Every few years or so, giant cable and broadband companies like Comcast will proclaim that they’ve finally seen the light, and will be spending time shoring up their terrible customer service. Like a few years ago, when Comcast proclaimed it had hired a “Customer Experience VP” who would finally make addressing the company’s historically terrible customer service a top priority. CEO Brian Roberts also can be found at least once a year claiming that the company is going to finally address the problem by hiring better people, improving support systems, and generally revisiting the company’s policies.
But year after year, big cable and broadband companies fail to deliver. Case in point: the latest American Consumer Satisfaction Index was recently released, and ISPs and cable providers continue to see the worst customer satisfaction scores in America. These companies are so bad at what they do, they’re routinely bested by even everybody’s favorite punching bag: the IRS. When it comes to broadband service on a scale of 100, both Comcast and Charter (Spectrum) continue to see the worst scores in an already terrible sector:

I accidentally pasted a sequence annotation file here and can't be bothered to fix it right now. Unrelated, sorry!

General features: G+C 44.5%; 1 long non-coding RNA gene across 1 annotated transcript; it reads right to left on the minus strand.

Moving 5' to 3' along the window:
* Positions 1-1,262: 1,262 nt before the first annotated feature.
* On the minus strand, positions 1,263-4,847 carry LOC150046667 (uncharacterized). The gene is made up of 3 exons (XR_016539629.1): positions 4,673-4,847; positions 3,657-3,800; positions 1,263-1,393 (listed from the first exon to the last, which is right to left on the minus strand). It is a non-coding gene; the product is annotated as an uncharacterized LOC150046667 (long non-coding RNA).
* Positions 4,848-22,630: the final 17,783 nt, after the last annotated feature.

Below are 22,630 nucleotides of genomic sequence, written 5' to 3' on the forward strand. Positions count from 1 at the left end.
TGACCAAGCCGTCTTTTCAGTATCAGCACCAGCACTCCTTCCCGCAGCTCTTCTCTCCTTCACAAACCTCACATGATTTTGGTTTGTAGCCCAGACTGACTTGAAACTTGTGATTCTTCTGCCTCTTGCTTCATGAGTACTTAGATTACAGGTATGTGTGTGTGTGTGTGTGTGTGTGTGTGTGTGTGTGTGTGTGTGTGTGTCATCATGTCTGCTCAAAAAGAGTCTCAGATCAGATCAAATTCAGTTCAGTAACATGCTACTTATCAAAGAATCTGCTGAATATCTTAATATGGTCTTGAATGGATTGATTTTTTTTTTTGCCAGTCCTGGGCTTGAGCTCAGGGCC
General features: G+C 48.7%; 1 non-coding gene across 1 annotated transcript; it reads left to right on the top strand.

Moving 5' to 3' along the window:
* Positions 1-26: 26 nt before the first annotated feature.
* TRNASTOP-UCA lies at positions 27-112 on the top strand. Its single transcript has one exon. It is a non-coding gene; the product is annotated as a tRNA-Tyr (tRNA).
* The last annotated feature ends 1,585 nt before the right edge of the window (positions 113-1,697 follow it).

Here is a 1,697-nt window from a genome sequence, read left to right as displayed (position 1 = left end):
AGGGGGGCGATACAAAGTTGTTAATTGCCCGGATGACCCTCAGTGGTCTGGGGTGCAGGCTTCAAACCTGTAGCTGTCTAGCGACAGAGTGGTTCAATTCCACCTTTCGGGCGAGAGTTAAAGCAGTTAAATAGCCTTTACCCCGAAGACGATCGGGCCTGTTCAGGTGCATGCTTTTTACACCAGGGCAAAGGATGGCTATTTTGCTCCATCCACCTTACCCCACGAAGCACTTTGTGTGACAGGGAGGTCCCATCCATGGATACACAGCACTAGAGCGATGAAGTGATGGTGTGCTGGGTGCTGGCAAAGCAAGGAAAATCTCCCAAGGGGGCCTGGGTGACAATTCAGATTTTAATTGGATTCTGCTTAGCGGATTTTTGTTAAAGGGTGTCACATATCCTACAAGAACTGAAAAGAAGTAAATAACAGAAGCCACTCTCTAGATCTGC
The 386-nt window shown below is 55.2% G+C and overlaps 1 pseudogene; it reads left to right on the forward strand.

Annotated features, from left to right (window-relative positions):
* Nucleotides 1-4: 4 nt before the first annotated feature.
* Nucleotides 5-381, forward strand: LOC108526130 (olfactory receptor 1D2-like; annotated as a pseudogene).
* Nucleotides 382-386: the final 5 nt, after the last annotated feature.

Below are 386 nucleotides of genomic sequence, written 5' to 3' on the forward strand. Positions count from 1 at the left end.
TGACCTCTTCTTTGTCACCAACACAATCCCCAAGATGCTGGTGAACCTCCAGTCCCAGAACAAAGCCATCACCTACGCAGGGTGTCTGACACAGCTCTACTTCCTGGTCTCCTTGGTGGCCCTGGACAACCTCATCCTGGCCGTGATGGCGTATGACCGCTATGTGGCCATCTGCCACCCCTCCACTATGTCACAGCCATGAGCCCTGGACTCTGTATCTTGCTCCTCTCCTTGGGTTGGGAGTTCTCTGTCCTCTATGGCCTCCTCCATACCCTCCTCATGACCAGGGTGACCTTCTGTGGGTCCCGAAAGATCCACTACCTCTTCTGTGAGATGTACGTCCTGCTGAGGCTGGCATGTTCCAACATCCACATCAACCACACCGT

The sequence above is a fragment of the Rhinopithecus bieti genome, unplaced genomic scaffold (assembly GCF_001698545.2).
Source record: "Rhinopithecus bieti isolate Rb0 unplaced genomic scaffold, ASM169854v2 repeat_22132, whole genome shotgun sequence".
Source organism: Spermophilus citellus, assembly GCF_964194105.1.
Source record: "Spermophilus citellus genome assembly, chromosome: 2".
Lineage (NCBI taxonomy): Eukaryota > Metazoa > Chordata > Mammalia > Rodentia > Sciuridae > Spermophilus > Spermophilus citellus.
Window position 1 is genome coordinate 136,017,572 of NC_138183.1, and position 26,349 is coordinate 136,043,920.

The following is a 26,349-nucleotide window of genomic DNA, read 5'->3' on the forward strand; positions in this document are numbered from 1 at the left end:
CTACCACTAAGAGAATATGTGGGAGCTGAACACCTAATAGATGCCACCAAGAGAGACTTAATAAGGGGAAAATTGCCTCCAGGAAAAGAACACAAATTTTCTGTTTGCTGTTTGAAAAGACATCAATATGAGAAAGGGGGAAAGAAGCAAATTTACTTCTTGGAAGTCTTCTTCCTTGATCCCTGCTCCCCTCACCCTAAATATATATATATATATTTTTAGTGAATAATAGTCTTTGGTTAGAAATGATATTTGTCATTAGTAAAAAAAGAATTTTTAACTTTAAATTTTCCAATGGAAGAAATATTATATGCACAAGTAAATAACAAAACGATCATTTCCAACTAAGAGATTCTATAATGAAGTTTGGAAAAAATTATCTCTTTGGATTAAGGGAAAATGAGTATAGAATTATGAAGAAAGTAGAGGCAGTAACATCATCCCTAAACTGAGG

“Internet Service Providers didn’t fare any better than cable companies with the overall industry ratings at the same 62. The only three ISPs with rankings above the average are Verizon FiOS (70), AT&T Internet (69) and Altice (63). At the bottom of the rankings are Frontier (55), MediaCom (56), and Windstream (57). The big cable companies don’t fare well as ISPs – Charter (59) and Comcast (61).”
Things are equally bad on the cable TV front, where despite the rise of competition from streaming providers, incumbent cable ops still can’t seem to figure out this whole “treating customers with respect” thing. While most hated industries (airlines) rank in the 70s and more popular brands (Amazon) reach the 80s, cable TV remains struggling in the 50s and 60s: